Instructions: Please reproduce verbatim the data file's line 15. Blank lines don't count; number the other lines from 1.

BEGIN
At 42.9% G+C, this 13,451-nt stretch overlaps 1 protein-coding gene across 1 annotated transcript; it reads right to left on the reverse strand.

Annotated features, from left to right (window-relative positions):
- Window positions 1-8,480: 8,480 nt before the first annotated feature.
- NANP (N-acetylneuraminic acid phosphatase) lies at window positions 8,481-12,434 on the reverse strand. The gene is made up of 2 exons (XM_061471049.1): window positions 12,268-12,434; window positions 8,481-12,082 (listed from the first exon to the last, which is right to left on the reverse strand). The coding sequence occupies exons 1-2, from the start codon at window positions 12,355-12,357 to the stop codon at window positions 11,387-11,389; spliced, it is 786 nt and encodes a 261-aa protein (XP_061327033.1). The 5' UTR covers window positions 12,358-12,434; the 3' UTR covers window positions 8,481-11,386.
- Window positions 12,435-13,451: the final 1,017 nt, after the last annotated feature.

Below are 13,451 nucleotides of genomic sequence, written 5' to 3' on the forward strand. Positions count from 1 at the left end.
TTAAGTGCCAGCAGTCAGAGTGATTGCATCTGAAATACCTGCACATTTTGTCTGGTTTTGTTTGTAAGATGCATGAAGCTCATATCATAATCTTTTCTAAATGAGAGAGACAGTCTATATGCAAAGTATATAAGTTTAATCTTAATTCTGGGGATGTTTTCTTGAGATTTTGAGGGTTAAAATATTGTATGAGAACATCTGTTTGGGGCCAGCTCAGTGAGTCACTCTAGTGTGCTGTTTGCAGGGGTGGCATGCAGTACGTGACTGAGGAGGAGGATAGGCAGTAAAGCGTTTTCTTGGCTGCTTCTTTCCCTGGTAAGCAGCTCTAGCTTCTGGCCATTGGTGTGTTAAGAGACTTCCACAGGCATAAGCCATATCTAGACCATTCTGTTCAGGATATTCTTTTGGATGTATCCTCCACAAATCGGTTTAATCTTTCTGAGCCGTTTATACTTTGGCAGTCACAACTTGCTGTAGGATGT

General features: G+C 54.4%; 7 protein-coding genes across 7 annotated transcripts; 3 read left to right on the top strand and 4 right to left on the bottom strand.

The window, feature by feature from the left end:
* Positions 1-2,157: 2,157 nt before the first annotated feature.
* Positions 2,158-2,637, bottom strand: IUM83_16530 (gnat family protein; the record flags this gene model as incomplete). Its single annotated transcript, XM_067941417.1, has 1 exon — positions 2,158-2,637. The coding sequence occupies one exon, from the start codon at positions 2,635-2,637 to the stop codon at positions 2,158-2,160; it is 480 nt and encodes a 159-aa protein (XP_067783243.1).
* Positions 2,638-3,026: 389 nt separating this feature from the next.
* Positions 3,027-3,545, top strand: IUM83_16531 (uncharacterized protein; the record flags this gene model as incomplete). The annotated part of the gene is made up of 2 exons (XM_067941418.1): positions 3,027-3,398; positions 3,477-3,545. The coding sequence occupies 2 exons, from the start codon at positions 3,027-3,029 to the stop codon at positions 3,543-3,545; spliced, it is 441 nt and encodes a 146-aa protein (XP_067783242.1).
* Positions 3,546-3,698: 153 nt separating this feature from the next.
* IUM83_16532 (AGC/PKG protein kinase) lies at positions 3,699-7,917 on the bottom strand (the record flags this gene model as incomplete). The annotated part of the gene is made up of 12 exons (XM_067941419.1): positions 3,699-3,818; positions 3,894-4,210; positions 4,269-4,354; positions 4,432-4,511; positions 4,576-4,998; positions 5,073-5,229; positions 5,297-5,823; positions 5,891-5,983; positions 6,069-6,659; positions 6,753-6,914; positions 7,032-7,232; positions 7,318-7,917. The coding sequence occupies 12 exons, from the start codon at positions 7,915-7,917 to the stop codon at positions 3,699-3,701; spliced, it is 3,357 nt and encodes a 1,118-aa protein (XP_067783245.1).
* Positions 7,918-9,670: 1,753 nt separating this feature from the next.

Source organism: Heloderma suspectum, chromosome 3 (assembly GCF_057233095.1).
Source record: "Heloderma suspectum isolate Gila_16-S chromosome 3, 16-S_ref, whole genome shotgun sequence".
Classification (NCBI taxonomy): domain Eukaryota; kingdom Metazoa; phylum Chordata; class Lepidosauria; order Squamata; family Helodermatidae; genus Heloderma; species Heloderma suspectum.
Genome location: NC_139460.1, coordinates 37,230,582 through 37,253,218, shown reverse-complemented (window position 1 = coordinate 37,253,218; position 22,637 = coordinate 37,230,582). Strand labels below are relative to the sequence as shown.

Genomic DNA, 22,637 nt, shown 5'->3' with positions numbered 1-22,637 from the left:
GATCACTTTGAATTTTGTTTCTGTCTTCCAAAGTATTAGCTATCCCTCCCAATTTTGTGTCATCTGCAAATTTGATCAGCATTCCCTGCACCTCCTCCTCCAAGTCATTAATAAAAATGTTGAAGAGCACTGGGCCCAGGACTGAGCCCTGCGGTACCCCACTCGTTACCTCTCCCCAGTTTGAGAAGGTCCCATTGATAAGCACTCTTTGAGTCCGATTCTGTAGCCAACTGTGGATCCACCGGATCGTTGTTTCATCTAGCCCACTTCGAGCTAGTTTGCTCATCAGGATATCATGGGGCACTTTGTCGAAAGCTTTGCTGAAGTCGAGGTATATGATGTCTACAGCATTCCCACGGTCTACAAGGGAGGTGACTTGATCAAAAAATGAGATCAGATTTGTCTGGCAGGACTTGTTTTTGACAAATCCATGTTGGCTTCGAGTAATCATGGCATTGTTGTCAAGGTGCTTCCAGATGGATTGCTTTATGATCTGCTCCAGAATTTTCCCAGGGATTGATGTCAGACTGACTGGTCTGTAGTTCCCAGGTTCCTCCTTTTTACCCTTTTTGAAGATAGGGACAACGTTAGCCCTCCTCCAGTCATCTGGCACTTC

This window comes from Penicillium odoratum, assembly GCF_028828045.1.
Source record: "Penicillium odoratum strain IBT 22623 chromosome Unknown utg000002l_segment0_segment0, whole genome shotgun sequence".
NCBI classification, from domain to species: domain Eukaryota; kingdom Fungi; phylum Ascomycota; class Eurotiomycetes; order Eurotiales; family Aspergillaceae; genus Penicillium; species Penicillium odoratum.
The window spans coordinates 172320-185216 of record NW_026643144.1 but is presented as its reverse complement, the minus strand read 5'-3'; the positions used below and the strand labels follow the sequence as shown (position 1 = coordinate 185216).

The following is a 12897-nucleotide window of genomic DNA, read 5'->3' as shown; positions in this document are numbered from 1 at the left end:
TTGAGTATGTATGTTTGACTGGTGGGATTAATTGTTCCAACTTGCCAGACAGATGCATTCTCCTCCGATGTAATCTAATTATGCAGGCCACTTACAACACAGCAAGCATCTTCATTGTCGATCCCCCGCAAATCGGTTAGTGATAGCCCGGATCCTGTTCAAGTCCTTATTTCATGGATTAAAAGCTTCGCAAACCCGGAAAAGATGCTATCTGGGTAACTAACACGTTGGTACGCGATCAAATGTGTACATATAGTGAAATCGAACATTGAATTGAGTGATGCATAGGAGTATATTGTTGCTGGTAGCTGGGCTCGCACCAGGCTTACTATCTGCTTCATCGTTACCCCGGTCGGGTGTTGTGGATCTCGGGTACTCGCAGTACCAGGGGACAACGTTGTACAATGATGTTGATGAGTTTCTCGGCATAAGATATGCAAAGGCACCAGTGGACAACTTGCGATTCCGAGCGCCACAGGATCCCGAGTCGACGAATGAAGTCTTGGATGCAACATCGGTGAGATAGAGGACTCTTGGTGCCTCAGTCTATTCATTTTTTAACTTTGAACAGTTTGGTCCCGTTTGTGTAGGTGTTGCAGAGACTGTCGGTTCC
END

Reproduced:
* IUM83_16532 (AGC/PKG protein kinase) lies at positions 3,699-7,917 on the bottom strand (the record flags this gene model as incomplete). The annotated part of the gene is made up of 12 exons (XM_067941419.1): positions 3,699-3,818; positions 3,894-4,210; positions 4,269-4,354; positions 4,432-4,511; positions 4,576-4,998; positions 5,073-5,229; positions 5,297-5,823; positions 5,891-5,983; positions 6,069-6,659; positions 6,753-6,914; positions 7,032-7,232; positions 7,318-7,917. The coding sequence occupies 12 exons, from the start codon at positions 7,915-7,917 to the stop codon at positions 3,699-3,701; spliced, it is 3,357 nt and encodes a 1,118-aa protein (XP_067783245.1).